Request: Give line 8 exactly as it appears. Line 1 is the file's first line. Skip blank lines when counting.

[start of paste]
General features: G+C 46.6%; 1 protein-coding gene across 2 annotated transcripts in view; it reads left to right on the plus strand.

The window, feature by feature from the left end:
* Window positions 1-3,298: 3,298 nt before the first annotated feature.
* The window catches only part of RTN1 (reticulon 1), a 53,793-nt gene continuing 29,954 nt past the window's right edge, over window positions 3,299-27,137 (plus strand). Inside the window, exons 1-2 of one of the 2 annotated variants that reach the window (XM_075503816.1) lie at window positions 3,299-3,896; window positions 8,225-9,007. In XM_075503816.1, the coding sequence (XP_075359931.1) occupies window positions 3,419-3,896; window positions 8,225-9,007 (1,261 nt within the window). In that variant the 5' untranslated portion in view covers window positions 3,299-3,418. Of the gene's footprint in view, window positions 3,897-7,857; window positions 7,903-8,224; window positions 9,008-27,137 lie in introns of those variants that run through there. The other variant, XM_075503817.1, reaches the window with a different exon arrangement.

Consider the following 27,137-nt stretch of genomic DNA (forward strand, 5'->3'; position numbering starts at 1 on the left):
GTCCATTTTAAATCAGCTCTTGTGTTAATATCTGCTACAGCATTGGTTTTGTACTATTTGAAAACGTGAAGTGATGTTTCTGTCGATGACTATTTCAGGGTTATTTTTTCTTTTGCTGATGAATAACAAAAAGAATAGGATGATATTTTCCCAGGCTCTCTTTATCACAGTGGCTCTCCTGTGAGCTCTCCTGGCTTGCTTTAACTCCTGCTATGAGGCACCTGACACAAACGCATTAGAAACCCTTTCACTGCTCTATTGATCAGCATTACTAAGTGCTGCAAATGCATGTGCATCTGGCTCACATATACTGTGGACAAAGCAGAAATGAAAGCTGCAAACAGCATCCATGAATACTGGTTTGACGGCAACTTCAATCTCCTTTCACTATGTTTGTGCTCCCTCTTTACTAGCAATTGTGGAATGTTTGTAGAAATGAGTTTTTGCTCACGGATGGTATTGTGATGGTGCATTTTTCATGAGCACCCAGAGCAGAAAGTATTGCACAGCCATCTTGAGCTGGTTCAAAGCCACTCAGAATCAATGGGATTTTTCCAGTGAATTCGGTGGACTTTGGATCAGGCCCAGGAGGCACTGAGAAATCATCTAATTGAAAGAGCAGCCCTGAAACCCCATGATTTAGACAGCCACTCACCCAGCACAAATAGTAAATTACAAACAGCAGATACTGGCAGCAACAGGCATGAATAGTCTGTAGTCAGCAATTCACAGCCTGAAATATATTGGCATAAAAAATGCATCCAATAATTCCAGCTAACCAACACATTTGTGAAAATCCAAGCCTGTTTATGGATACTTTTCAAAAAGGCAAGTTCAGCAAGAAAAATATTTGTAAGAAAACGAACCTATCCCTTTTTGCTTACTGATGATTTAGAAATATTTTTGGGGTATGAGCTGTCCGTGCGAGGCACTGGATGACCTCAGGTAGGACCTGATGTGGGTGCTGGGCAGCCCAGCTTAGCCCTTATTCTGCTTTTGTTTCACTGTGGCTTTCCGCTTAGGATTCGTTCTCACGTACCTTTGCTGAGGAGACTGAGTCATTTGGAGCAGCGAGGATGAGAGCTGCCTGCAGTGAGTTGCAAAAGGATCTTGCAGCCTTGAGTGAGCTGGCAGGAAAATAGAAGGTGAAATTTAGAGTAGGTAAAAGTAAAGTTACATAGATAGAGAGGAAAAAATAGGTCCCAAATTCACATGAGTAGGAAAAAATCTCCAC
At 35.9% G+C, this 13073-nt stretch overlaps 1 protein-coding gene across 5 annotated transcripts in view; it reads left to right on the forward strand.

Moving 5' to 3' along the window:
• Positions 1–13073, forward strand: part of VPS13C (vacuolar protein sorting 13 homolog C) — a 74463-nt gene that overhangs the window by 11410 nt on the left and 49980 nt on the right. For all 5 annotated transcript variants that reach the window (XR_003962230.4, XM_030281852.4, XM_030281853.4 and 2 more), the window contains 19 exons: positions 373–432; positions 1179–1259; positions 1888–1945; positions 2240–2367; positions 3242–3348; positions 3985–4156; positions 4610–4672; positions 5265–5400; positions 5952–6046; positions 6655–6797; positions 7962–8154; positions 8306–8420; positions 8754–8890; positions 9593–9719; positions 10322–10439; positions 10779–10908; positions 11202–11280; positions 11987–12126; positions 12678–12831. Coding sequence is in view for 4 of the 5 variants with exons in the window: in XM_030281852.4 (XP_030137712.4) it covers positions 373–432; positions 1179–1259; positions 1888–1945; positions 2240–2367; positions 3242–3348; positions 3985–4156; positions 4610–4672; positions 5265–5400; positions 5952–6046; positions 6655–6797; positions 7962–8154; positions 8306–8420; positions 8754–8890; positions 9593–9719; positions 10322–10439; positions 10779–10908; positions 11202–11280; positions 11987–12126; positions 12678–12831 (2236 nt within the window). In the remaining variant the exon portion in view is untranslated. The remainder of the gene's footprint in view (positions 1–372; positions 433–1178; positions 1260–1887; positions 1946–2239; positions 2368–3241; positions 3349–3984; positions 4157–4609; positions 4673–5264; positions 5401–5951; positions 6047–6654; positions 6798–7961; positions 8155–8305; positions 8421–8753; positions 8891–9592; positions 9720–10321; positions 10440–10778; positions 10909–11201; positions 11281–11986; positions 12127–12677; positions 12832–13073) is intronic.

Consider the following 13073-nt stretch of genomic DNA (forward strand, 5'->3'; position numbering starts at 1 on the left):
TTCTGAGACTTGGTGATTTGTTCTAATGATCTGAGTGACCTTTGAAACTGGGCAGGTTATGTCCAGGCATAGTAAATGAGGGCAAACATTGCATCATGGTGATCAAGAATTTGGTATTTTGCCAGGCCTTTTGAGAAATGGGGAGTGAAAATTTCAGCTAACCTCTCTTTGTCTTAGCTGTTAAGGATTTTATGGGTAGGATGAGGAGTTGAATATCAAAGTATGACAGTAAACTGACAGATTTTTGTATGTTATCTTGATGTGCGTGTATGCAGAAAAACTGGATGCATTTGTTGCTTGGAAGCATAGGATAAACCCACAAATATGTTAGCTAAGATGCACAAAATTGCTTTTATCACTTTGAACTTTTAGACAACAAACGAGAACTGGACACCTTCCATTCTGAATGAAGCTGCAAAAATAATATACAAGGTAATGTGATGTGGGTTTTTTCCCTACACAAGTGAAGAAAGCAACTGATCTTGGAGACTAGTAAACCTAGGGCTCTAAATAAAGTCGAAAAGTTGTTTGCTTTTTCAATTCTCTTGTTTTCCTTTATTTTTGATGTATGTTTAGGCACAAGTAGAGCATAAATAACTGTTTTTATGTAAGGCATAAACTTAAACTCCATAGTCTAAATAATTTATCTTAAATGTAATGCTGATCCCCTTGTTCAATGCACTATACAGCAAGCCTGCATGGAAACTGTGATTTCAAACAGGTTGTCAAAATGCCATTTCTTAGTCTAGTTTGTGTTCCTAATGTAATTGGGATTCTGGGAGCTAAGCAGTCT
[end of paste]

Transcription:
Moving 5' to 3' along the window: